by Phil Ambroziak

Proponents of a new long-term care facility in Meadow Lake will have to wait at least another year before shovels hit the ground.

The provincial government tabled its 2016-17 budget yesterday afternoon (June 1) and absent from the document is any form of funding for the new Northland Pioneers Lodge. This is the second year in a row Prairie North Regional Health Authority officials have been disappointed by the province’s decision to keep the project on the back burner.

“Unfortunately, it is true the budget for the coming year does not contain funding approval to proceed with the development of the new Northland Pioneers Lodge,” stated PNRHA executive director David Fan. “It is too bad because this project was essentially put on hold last year because of a similar situation where the province was facing some significant financial issues.”

Fan, however, said he is not surprised by the news, or lack thereof, because he anticipated provincial spending would remain tight again this year.

“Given the challenges the province is facing, it stands to reason why this hasn’t received the green light to go to tender,” he noted. “At the same time, however, I remain optimistic this government is committed to the project, something we started working on back in 2009.”

According to finance minister Kevin Doherty, the budget is designed to keep Saskatchewan strong by controlling operational spending and investing in people and infrastructure. It contains no tax increases and no new taxes.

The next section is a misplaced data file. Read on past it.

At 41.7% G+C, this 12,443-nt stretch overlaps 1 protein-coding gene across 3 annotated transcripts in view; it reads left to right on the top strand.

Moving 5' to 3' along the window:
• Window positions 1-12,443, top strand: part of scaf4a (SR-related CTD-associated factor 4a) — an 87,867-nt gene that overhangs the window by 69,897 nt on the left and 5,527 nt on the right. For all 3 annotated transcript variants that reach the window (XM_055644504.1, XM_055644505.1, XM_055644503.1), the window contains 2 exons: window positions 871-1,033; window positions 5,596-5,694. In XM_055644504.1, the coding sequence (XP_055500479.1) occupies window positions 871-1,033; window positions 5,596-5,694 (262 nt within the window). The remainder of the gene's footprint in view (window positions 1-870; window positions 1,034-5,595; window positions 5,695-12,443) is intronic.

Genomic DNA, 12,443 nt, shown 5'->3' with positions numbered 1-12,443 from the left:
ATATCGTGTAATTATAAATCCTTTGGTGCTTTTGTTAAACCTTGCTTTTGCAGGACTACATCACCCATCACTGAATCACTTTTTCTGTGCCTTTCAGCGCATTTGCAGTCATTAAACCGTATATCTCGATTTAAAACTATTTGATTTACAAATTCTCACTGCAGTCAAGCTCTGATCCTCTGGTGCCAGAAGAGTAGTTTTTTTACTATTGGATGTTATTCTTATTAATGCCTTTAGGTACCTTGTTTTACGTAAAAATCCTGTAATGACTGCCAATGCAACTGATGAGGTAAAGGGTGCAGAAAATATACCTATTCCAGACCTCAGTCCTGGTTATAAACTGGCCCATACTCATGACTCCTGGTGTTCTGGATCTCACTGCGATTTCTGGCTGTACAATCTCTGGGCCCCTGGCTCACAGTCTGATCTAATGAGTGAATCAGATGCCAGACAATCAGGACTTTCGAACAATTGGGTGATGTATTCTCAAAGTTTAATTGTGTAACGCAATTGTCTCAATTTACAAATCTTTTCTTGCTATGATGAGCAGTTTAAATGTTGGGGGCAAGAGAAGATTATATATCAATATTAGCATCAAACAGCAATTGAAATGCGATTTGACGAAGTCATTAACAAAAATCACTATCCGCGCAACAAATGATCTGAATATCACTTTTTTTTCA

“By keeping taxes low, controlling spending and investing in much needed infrastructure projects like highways, schools and hospitals, we will help Saskatchewan’s economy through a difficult year,” Doherty said.

Saskatchewan’s economy is expected to rebound in 2017, with GDP growth predicted to be 2.5 per cent following an expected 0.6 per cent decline in 2016. The budget forecasts total revenue of $14.02 billion and total expense of $14.46 billion for a projected deficit of about $434 million. This is largely due to a drop of nearly a billion dollars in non-renewable resource revenue.

While the province does intend to spend $71.4 million on health care capital this year, projects include a power plant upgrade at Saskatoon Royal University Hospital, electrical renewal projects at Regina’s General and Pasqua hospitals, completion of construction at the Kelvington Integrated Care Facility in addition to increased capital maintenance.

“The government clearly has significant challenges as it relates to revenue,” remarked Meadow Lake MLA Jeremy Harrison. “We made the decision, and not lightly, not to fund any new long-term care projects this year. It’s not just Meadow Lake.”

Harrison went on to say, however, the delay now provides those involved with the project more time to go over details and ensure everything is right before construction begins.

Fan, meanwhile, is asking his staff and the community to continue to provide their support through fundraising endeavours.

“This project will proceed, hopefully by next year when the government has managed to turn things around,” Fan said.

With an estimated price tag of close to $40 million, the new long-term care facility will be funded 80 per cent by the province while the additional 20 per cent will come from the city and the RM of Meadow Lake.